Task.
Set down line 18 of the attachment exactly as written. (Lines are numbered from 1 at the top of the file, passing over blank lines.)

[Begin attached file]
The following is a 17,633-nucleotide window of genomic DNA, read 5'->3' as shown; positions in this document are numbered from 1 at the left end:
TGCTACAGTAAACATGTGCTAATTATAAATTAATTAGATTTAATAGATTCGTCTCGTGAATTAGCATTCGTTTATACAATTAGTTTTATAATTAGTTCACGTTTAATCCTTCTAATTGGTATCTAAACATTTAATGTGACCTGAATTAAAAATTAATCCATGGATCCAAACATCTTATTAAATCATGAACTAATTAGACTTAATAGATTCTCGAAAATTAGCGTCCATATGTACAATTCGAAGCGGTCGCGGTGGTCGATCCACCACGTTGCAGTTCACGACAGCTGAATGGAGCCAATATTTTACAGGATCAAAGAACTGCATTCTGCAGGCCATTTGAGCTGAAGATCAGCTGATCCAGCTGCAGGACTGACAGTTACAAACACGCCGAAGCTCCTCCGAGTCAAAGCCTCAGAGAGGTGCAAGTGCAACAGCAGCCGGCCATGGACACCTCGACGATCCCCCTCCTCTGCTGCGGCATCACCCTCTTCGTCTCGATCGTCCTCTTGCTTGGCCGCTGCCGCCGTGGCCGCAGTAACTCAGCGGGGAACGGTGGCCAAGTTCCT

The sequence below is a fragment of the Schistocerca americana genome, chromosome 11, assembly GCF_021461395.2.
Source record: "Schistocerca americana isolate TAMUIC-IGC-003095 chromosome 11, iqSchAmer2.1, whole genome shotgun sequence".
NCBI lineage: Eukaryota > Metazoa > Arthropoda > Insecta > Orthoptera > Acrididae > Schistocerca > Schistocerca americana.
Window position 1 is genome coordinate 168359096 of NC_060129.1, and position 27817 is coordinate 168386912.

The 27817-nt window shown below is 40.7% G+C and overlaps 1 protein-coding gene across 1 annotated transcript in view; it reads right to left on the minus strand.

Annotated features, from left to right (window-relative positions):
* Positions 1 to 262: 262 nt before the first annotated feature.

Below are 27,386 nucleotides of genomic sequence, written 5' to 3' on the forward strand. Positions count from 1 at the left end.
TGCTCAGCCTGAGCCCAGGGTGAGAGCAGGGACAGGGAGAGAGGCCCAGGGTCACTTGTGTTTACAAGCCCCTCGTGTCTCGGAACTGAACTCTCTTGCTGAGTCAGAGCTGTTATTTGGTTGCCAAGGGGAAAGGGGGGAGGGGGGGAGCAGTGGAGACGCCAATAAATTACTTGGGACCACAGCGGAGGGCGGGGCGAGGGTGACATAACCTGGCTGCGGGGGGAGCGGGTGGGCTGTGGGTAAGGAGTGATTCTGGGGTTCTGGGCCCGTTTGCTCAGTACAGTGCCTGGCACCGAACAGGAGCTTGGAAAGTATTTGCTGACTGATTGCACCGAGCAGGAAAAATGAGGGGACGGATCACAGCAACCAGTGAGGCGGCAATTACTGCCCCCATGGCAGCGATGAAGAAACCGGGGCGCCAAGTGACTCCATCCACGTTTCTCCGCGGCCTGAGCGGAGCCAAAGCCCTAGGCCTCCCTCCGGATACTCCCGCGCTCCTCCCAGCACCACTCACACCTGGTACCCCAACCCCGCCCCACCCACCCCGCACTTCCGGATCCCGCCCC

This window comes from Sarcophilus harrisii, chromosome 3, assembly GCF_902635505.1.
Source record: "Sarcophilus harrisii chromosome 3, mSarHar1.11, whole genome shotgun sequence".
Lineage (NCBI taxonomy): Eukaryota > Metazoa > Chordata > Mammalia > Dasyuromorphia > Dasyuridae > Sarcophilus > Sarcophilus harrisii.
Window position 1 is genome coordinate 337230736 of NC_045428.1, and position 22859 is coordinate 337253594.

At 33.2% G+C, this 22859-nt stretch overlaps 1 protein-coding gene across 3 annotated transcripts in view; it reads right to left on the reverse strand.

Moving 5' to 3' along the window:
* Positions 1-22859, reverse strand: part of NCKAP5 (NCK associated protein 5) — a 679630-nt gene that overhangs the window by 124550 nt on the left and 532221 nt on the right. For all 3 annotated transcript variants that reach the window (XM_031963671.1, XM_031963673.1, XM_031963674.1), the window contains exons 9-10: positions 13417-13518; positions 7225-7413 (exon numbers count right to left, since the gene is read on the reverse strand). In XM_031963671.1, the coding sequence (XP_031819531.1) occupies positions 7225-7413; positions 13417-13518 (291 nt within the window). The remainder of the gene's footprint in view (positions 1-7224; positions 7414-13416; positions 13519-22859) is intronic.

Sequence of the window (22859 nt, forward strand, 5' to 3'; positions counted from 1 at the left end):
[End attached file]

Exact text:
* Positions 1-22859, reverse strand: part of NCKAP5 (NCK associated protein 5) — a 679630-nt gene that overhangs the window by 124550 nt on the left and 532221 nt on the right. For all 3 annotated transcript variants that reach the window (XM_031963671.1, XM_031963673.1, XM_031963674.1), the window contains exons 9-10: positions 13417-13518; positions 7225-7413 (exon numbers count right to left, since the gene is read on the reverse strand). In XM_031963671.1, the coding sequence (XP_031819531.1) occupies positions 7225-7413; positions 13417-13518 (291 nt within the window). The remainder of the gene's footprint in view (positions 1-7224; positions 7414-13416; positions 13519-22859) is intronic.